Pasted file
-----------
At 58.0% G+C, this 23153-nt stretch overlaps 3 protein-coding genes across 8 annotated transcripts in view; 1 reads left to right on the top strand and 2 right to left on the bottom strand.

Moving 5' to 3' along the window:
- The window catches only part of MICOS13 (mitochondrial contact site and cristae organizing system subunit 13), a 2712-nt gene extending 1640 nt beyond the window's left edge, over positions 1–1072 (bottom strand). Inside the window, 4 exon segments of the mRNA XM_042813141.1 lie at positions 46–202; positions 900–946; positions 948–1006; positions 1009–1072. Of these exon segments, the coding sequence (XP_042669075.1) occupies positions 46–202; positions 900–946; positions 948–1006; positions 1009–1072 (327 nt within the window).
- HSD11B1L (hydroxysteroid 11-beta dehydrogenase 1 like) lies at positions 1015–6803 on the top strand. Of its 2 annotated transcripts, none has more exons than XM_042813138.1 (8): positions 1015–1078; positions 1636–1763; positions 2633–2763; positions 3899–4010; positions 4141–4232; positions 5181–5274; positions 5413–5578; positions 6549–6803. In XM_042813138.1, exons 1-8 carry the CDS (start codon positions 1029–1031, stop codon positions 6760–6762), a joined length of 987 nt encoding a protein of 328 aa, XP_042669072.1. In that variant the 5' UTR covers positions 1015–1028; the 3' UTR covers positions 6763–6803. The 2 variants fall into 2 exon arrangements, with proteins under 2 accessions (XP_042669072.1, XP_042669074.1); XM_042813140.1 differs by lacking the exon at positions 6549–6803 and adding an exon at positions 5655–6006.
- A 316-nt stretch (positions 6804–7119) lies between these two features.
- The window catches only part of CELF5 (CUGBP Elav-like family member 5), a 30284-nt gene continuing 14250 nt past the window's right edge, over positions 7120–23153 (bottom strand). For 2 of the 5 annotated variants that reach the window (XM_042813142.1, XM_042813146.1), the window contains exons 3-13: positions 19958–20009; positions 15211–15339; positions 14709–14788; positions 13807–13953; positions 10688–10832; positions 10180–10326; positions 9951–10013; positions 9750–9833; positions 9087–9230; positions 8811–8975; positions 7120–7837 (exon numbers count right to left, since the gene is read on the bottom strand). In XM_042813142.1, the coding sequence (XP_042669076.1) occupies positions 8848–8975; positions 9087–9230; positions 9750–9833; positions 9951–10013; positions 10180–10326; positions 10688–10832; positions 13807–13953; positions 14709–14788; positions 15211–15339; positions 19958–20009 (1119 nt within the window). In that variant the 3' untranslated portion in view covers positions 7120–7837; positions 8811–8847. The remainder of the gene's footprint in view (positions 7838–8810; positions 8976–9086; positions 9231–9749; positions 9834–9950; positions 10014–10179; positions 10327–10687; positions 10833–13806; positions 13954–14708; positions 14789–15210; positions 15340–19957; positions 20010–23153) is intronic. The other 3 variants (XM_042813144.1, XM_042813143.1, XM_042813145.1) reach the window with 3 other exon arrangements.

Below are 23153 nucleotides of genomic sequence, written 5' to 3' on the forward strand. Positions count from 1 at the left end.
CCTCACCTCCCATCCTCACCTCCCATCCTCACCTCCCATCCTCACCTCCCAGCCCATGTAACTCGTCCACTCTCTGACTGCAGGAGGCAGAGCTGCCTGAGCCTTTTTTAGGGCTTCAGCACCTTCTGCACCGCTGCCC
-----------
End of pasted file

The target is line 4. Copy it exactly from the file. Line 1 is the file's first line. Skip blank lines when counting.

- HSD11B1L (hydroxysteroid 11-beta dehydrogenase 1 like) lies at positions 1015–6803 on the top strand. Of its 2 annotated transcripts, none has more exons than XM_042813138.1 (8): positions 1015–1078; positions 1636–1763; positions 2633–2763; positions 3899–4010; positions 4141–4232; positions 5181–5274; positions 5413–5578; positions 6549–6803. In XM_042813138.1, exons 1-8 carry the CDS (start codon positions 1029–1031, stop codon positions 6760–6762), a joined length of 987 nt encoding a protein of 328 aa, XP_042669072.1. In that variant the 5' UTR covers positions 1015–1028; the 3' UTR covers positions 6763–6803. The 2 variants fall into 2 exon arrangements, with proteins under 2 accessions (XP_042669072.1, XP_042669074.1); XM_042813140.1 differs by lacking the exon at positions 6549–6803 and adding an exon at positions 5655–6006.